I would say this is my favorite new salmon recipe. One major thing I had to change was eliminating the cream cheese stuffing. I had originally planned to do this but somehow used up the cream cheese I bought, so I just skipped it. Also, I did mess up the sauce a little and added twice the amount of Sriracha the recipe called for, so I had to tone it down by adding more mayo. I think my sauce ended up being a little thicker than it should have been, but it still tasted great! So I pretty much changed the entire recipe, but oh well. This had a lot of flavor without overwhelming the delicate flavor of the fish, which in my experience is the number one killer of fish recipes. I would definitely make this one again!
My wonderful father-in-law recently went on an epic fishing trip to Alaska and brought us back some salmon… way better than a crappy t-shirt, eh? I figured this special salmon warranted a deviation from my typical ‘salt-pepper-sear’ method of cooking salmon, so I decided to try this recipe out. It ended up being a fabulously easy way to enjoy my favorite kind of fish.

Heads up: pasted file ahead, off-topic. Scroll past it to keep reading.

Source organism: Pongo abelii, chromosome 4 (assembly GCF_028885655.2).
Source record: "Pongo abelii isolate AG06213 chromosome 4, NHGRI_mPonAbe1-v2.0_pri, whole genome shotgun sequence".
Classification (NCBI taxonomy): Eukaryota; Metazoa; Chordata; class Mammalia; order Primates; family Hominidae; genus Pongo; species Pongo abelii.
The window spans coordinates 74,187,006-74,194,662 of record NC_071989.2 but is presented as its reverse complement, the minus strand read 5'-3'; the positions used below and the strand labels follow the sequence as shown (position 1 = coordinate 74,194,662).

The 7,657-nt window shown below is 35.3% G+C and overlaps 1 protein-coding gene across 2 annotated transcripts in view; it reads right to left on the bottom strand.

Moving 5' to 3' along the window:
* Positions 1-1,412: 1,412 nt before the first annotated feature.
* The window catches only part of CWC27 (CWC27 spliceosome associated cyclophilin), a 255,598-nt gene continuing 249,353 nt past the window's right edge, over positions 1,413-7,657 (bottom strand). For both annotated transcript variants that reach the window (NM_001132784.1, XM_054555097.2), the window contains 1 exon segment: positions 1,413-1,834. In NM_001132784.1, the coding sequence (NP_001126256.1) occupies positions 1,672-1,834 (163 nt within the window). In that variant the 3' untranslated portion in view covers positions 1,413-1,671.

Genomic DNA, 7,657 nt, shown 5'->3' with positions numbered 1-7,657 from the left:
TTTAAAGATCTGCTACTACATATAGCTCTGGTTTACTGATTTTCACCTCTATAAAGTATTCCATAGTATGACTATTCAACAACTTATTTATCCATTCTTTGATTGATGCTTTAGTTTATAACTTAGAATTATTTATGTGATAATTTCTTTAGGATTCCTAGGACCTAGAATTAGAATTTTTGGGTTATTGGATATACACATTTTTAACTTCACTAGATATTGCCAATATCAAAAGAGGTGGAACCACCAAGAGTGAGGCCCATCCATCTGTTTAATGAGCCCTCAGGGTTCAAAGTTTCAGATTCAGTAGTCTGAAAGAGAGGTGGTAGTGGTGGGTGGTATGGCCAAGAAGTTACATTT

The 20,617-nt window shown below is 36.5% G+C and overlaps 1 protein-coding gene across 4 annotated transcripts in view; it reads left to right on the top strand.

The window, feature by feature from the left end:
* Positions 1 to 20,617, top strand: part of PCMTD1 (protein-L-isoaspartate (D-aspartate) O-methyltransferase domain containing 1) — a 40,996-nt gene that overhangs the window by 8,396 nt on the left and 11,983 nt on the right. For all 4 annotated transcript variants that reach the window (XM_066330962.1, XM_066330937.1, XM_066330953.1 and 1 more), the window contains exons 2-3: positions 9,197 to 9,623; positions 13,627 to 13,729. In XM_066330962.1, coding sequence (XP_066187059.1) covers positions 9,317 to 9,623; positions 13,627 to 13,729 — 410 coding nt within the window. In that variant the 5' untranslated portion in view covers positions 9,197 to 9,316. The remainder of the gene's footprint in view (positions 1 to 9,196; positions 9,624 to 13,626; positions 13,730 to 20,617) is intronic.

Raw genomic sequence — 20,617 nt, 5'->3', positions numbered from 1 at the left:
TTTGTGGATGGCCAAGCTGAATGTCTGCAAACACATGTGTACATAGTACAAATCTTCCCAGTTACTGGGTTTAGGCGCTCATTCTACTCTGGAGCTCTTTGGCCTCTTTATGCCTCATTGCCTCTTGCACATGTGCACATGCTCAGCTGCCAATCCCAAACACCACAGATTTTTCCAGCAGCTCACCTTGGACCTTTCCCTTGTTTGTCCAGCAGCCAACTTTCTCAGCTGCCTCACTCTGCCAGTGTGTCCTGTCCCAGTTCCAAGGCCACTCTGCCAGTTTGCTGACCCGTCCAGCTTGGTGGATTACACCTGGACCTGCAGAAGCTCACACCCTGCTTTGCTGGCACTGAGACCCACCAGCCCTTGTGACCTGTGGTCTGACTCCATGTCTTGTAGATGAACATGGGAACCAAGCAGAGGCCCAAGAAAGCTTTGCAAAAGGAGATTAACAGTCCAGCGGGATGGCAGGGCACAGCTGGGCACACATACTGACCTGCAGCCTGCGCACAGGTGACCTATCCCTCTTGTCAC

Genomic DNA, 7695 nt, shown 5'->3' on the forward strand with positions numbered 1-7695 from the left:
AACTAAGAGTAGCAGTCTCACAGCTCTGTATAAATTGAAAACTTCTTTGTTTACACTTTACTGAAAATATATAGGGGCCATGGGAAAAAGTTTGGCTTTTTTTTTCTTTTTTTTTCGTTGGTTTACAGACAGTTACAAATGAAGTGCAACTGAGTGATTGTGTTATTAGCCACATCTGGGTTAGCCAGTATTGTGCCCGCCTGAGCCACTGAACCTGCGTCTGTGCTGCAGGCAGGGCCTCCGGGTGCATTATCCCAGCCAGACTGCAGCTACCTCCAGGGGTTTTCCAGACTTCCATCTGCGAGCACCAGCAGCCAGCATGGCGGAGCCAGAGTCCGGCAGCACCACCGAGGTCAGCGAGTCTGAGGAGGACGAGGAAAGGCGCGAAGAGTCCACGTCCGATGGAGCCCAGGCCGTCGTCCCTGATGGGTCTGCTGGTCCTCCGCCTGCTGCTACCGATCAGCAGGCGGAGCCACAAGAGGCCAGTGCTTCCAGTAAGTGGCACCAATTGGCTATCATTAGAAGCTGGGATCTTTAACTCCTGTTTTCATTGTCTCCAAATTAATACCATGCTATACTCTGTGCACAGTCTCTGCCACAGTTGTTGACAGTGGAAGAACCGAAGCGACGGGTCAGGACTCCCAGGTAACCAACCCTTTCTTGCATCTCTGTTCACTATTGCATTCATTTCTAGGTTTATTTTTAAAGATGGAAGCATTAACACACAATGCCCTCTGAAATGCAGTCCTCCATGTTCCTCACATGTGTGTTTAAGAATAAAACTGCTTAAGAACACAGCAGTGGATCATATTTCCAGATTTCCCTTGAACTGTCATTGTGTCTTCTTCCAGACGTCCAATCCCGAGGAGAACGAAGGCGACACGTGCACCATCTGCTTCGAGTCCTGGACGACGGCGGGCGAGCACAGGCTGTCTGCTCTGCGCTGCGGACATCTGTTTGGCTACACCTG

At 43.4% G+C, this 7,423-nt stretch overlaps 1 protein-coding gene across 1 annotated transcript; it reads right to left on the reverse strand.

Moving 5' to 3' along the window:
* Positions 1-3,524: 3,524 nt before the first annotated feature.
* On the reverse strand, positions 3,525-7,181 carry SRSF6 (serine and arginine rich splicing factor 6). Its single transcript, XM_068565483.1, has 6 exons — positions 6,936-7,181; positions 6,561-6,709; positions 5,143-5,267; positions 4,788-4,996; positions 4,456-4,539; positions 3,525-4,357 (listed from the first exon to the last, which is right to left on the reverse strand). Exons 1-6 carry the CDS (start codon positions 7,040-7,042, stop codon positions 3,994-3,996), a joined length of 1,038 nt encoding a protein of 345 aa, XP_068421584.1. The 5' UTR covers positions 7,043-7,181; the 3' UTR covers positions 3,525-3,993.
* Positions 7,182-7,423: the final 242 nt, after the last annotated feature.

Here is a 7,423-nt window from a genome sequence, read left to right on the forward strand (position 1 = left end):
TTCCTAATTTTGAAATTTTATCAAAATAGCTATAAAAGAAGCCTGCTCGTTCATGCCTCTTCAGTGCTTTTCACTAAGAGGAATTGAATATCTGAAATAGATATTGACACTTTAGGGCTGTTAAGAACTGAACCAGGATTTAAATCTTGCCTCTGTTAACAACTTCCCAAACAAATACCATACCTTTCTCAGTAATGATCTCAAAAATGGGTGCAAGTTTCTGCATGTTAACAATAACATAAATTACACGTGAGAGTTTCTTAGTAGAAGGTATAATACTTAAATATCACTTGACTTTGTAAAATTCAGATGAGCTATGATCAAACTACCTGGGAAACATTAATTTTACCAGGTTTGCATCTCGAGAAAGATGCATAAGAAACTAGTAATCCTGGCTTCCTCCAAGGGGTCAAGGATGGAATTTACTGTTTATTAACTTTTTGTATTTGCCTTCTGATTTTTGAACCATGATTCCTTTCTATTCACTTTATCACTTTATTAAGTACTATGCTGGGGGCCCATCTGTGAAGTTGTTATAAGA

Originally this recipe called for brussels sprouts which I love, but Seth does not. Also, they were a bit expensive for my taste so I swapped them for asparagus and shortened the initial baking time to 10 minutes. I also subbed thyme for oregano because the fresh stuff wasn’t available to me. This really hit the spot and it’s definitely something I’d make again, even if just for those little pieces of roasted garlic… mmm.
I’ve got a whole bunch of rockfish sitting in my freezer right now and I thought this would be a good way to use some of it. I’m pretty sure you could use just about any kind of white fish you wanted, just so long as you cut the fillets to the appropriate size.
I thought this turned out really good. I liked the crunchy cornmeal crust on the fish and the mustard-y vinaigrette with capers. I didn’t have creole mustard so I just used Dijon mustard with a couple splashes of Tabasco. This was my first time preparing and eating collard greens and I thought it was a success. Seth wasn’t such a big fan of them, but he doesn’t like brussels sprouts much either, so you be the judge.